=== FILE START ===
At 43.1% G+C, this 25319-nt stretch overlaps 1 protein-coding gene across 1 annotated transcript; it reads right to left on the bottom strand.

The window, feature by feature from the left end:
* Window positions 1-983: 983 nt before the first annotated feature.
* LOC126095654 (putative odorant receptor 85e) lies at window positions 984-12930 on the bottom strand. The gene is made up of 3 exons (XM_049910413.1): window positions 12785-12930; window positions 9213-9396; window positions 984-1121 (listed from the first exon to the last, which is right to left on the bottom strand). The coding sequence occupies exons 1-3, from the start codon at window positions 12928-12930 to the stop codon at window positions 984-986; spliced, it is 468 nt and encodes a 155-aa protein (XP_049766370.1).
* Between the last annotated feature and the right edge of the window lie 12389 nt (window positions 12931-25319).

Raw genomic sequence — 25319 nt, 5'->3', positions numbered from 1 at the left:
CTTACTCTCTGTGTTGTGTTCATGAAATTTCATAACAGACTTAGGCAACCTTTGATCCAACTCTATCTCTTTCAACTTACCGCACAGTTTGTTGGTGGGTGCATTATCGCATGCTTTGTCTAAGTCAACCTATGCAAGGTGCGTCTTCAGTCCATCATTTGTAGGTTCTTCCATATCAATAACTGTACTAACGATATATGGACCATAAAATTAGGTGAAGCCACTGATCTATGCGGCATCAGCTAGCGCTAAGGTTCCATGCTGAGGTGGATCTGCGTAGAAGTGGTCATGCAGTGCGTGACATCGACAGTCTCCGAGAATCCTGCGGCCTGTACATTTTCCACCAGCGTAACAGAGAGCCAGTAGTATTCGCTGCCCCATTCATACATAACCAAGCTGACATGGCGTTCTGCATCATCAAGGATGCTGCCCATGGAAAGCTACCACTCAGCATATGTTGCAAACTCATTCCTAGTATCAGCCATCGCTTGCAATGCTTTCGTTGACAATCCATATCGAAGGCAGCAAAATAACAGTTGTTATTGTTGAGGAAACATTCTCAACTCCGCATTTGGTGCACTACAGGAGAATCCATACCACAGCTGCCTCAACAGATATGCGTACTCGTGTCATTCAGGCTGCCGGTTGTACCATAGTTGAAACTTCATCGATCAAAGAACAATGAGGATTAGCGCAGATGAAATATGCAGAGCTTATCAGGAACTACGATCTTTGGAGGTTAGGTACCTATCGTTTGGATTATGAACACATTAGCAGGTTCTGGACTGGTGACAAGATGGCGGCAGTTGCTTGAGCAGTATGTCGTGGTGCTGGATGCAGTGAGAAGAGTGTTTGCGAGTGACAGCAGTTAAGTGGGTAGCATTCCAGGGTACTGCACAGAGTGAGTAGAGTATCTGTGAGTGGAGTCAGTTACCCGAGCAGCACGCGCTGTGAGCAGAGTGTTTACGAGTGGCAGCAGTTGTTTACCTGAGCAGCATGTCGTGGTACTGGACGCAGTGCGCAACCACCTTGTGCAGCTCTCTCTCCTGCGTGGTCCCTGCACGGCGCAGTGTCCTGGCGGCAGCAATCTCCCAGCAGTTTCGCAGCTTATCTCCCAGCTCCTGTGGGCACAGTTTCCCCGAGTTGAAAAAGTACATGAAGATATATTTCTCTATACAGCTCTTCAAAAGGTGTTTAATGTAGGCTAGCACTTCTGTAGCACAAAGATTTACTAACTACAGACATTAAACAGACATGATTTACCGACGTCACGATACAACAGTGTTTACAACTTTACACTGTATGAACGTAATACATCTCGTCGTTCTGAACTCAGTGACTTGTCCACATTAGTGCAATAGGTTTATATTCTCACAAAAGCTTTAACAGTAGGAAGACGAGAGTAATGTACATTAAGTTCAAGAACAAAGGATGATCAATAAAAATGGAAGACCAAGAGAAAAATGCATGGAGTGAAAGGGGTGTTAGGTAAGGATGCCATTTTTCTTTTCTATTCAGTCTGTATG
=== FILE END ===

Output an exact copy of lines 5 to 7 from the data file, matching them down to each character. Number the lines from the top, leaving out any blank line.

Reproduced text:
* Between the last annotated feature and the right edge of the window lie 12389 nt (window positions 12931-25319).

Raw genomic sequence — 25319 nt, 5'->3', positions numbered from 1 at the left:
CTTACTCTCTGTGTTGTGTTCATGAAATTTCATAACAGACTTAGGCAACCTTTGATCCAACTCTATCTCTTTCAACTTACCGCACAGTTTGTTGGTGGGTGCATTATCGCATGCTTTGTCTAAGTCAACCTATGCAAGGTGCGTCTTCAGTCCATCATTTGTAGGTTCTTCCATATCAATAACTGTACTAACGATATATGGACCATAAAATTAGGTGAAGCCACTGATCTATGCGGCATCAGCTAGCGCTAAGGTTCCATGCTGAGGTGGATCTGCGTAGAAGTGGTCATGCAGTGCGTGACATCGACAGTCTCCGAGAATCCTGCGGCCTGTACATTTTCCACCAGCGTAACAGAGAGCCAGTAGTATTCGCTGCCCCATTCATACATAACCAAGCTGACATGGCGTTCTGCATCATCAAGGATGCTGCCCATGGAAAGCTACCACTCAGCATATGTTGCAAACTCATTCCTAGTATCAGCCATCGCTTGCAATGCTTTCGTTGACAATCCATATCGAAGGCAGCAAAATAACAGTTGTTATTGTTGAGGAAACATTCTCAACTCCGCATTTGGTGCACTACAGGAGAATCCATACCACAGCTGCCTCAACAGATATGCGTACTCGTGTCATTCAGGCTGCCGGTTGTACCATAGTTGAAACTTCATCGATCAAAGAACAATGAGGATTAGCGCAGATGAAATATGCAGAGCTTATCAGGAACTACGATCTTTGGAGGTTAGGTACCTATCGTTTGGATTATGAACACATTAGCAGGTTCTGGACTGGTGACAAGATGGCGGCAGTTGCTTGAGCAGTATGTCGTGGTGCTGGATGCAGTGAGAAGAGTGTTTGCGAGTGACAGCAGTTAAGTGGGTAGCATTCCAGGGTACTGCACAGAGTGAGTAGAGTATCTGTGAGTGGAGTCAGTTACCCGAGCAGCACGCGCTGTGAGCAGAGTGTTTACGAGTGGCAGCAGTTGTTTACCTGAGCAGCATGTCGTGGTACTGGACGCAGTGCGCAACCACCTTGTGCAGCTCTCTCTCCTGCGTGGTCCCTGCACGGCGCAGTGTCCTGGCGGCAGCAATCTCCCAGCAGTTTCGCAGCTTATCTCCCAGCTCCTGTGGGCACAGTTTCCCCGAGTTGAAAAAGTACATGAAGATATATTTCTCTATACAGCTCTTCAAAAGGTGTTTAATGTAGGCTAGCACTTCTGTAGCACAAAGATTTACTAACTACAGACATTAAACAGACATGATTTACCGACGTCACGATACAACAGTGTTTACAACTTTACACTGTATGAACGTAATACATCTCGTCGTTCTGAACTCAGTGACTTGTCCACATTAGTGCAATAGGTTTATATTCTCACAAAAGCTTTAACAGTAGGAAGACGAGAGTAATGTACATTAAGTTCAAGAACAAAGGATGATCAATAAAAATGGAAGACCAAGAGAAAAATGCATGGAGTGAAAGGGGTGTTAGGTAAGGATGCCATTTTTCTTTTCTATTCAGTCTGTATG